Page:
Canon 135mm f/2L
After over a year of waiting and much debate, I decided to order a Canon 135 f/2L lens. Being primarily a landscape/wildlife photographer, this lens wasn’t on anywhere close to my future purchase shortlist (I was holding out for a 17 or 24 tilt/shift) for quite a while. Reviews of this lens are nothing short of rave. On every merchant website I visited this lens never scored below a 4 out of 5 and the vast majority of those reviews were 5s. I have never seen any product that didn’t have at least 1 bad review since usually, there’s one or two people out there ready to throw out a bad review for any little thing. This lens had none of that and there were literally hundreds of reviews.
So what were the main motivating factors that pushed me towards this lens?
- As my portraiture picked up, I needed a lens with a fast autofocus (lots of fast kids).
- Compatibility with Canon teleconverters, both the 1.4x and 2x support autofocus on all Canon cameras (making it a 189 f/2.8 and a 270 f/4 lens).
- I needed a lens that allowed me to capture a greater rate of in-focus photographs in lower light.
The 135 arrived on Friday so I spent the weekend field testing it. As I am not into photographing brick walls, looking at charts, or studying diagrams I am going to include my subjective thoughts and observations into today’s posts. If you need charts and graphs, feel free to look at the hundreds of sites dedicated to that. Frankly, it gives me a headache and keeps me from shooting.
I’ll begin by what I expected. Since this lens is at the top of every portrait photographer’s list and is recognized for its sharpness, I expected to receive a lens that was sharp, provides a good working distance between my subject and I, and gave excellent bokeh, color, and contrast. When I finally had it in my hand and attached to a camera I found that I was wrong on 4 counts. The lens is extremely sharp, has incredible bokeh, fabulous color, and phenomenal contrast. In short, the lens exceeded my every expectation (well, except my working distance one, I guess, but how do you improve on that?).
Next, I’ll mention how it compares to what I already own. In the normal and short to long telephoto arena I currently own a 70-200 f/4l (Non-IS), 300 f/4l (IS), and a 50mm compact macro lens. The “fastest” lens I had owned previously was the 50 which opened up to 2.5. This lens gives me some great depth-of-field, and it has some good bokeh associated, but the autofocus is horrendous and the working distance was a tad close. The lens is primarily meant to be a macro lens with the primary mode of focus being manual so it often hunts to obtain focus. This makes this “fast” lens not so fast when it comes to snapping portraits, especially of constantly moving children.
My 300 f/4l focuses quickly and was my sharpest lens. Not great as a general-purpose human portrait lens (as opposed to animal portrait), but it has great bokeh. This was the sharpness benchmark that I expected the 135 to exceed.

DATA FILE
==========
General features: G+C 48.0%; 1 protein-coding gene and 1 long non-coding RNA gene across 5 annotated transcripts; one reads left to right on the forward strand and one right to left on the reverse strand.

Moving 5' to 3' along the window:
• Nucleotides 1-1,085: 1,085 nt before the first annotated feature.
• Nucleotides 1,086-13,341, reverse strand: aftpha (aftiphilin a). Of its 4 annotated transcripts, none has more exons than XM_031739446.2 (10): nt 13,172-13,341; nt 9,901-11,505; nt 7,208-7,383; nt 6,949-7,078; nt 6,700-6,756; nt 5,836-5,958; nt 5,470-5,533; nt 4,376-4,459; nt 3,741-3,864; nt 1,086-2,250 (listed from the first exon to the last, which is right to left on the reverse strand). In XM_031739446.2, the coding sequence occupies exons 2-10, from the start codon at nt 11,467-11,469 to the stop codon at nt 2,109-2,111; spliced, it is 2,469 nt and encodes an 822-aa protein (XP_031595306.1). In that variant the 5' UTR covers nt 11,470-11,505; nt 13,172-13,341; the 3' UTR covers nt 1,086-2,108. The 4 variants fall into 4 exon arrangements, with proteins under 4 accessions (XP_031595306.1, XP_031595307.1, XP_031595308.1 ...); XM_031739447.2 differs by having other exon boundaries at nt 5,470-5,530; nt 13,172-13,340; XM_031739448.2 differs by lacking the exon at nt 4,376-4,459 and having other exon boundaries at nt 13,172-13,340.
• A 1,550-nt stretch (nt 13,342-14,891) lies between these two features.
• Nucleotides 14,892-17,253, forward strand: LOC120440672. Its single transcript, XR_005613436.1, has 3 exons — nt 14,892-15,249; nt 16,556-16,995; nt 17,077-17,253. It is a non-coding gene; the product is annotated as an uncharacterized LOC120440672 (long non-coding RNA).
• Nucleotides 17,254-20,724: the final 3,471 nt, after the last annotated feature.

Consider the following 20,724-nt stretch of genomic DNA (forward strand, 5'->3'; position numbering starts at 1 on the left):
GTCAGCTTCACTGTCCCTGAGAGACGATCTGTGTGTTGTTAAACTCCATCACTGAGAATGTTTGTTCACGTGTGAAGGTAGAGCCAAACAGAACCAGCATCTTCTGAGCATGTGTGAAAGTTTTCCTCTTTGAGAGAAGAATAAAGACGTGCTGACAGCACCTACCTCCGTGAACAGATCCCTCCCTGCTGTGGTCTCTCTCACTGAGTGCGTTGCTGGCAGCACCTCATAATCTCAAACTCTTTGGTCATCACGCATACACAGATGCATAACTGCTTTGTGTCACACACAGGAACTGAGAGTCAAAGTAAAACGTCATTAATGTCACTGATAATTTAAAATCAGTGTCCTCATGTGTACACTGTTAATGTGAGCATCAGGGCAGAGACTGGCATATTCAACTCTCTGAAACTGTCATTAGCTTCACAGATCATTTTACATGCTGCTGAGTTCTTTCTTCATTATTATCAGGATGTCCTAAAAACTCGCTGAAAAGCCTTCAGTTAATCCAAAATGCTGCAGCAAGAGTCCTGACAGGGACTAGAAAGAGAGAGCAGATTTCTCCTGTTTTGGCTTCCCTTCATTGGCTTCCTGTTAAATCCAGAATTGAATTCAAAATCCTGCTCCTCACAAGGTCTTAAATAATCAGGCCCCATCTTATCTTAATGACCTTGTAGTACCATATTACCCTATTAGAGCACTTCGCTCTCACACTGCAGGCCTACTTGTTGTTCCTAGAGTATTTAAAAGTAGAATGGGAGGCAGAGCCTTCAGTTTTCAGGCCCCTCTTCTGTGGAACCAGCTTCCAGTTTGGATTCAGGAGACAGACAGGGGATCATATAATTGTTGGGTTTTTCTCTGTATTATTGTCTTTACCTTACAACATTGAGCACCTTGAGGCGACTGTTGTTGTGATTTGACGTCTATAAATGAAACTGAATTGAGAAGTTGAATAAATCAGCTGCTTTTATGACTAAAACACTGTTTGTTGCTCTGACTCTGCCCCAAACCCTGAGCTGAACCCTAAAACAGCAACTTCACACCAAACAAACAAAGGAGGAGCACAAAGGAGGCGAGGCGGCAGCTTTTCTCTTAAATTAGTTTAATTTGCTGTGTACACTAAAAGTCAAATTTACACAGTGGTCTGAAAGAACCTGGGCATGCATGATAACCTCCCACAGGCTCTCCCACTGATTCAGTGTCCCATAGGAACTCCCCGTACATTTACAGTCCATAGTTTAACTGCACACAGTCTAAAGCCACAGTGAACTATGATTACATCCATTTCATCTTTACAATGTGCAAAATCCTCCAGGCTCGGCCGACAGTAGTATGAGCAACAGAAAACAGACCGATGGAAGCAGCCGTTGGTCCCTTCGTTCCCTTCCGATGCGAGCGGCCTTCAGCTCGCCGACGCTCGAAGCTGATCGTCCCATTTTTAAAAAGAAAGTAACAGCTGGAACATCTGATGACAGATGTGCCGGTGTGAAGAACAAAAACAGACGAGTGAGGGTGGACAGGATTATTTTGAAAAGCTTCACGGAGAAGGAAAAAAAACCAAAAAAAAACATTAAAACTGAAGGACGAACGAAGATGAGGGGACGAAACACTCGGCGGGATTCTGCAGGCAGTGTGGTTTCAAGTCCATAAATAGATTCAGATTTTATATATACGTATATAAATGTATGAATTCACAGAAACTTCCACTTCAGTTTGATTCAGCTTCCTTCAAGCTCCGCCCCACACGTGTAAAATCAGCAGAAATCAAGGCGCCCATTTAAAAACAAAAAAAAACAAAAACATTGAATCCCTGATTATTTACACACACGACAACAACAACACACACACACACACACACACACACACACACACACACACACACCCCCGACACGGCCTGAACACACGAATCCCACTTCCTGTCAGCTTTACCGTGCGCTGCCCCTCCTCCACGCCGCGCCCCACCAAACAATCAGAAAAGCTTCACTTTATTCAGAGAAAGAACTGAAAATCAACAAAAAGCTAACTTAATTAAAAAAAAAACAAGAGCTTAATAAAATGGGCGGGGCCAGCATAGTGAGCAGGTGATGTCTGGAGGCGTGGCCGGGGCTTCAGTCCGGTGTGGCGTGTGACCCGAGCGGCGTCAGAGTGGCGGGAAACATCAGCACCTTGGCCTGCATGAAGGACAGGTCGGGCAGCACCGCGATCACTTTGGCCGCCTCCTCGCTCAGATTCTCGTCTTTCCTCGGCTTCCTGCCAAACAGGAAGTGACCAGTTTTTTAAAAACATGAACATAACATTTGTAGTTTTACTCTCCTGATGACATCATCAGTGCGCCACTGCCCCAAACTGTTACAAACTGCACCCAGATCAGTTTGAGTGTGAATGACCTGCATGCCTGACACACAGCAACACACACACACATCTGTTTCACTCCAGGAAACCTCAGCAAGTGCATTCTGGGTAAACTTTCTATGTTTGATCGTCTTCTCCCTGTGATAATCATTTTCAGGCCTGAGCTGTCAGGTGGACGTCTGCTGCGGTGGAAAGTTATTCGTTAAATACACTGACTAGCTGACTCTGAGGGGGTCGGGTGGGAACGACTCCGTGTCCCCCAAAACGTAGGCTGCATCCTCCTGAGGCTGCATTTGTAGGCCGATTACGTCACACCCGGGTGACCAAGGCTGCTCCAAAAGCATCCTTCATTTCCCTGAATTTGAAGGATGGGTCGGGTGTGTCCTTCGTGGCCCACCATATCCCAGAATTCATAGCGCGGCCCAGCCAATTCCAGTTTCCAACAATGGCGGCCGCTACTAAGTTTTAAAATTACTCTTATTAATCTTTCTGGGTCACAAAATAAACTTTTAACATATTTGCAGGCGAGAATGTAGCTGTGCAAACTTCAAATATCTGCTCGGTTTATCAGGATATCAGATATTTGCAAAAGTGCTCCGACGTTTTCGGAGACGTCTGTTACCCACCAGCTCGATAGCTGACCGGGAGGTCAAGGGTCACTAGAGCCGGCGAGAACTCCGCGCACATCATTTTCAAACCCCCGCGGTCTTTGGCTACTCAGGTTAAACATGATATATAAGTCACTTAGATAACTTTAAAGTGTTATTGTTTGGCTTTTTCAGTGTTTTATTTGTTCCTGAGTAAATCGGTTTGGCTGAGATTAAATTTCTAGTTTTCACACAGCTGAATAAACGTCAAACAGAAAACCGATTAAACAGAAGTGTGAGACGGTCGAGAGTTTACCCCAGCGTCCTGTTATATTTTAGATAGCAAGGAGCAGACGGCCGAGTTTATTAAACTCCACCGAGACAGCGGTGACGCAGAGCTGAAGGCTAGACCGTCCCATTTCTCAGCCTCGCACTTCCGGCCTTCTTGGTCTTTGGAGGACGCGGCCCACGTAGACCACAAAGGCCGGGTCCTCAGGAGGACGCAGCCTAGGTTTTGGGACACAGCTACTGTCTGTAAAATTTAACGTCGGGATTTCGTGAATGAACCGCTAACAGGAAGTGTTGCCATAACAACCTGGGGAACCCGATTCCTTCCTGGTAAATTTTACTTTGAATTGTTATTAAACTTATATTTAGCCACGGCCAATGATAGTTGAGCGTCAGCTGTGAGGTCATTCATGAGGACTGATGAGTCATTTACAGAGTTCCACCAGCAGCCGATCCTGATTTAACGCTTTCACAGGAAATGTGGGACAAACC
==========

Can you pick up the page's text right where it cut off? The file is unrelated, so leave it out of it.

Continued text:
The 70-200 f/4l covers the 135 focal range and was the primary reason I held off on purchasing this lens for so long. I have owned this lens longer than any other and I use it frequently for portraits. The focus is fairly snappy, however, this lens lacked when it came to focusing inside and was not as fast as I needed more often than I was willing to admit.
Finally, I’m going to post some photos. These exemplify the beauty of this lens. My focus rate was extremely high and I used various focus points. Really, I felt like I was holding a whole new camera, the autofocus was that fast! The sharpness of the lens and the way that the rest of the image melts away from the area in focus is simply superb. All photos below were taken with a Canon 5d (Original flavor) and 135 f/2L.
Taken at f/2.5
Taken at f/2.5
Taken at f/2.8
Taken at f/2.5
Taken at f/2.5
Extending the Possibilities
Adding to the versatility of this lens, this is the shortest telephoto lens in the Canon lineup that allows for the Canon teleconverters to be added. Wanting to get the best bang for my buck, I went out and field tested the performance with the second iteration of the Canon 1.4x.
Below are two sample images from the Canon 135 f/2L with the Canon EF Extender 1.4x IImounted to an original Canon 5D. This is the shortest lens that allows this combinations and my experience with this was quite good, excellent, in fact. The autofocus continues to be snappy, most of my photos achieved focus quickly, perhaps not quite as fast as without the teleconverter, but the difference was barely noticeable. Image quality is excellent, the sharpness and bokeh are still very good. Additionally, this combination maintains the minimum 2.8 aperture, which provides for the extra sensitivity on the diagonal cross type center focus points on most Canon DSLRs. I have no hesitation in using the 1.4 teleconverter in almost any situation if I found myself a little more distant from my subject.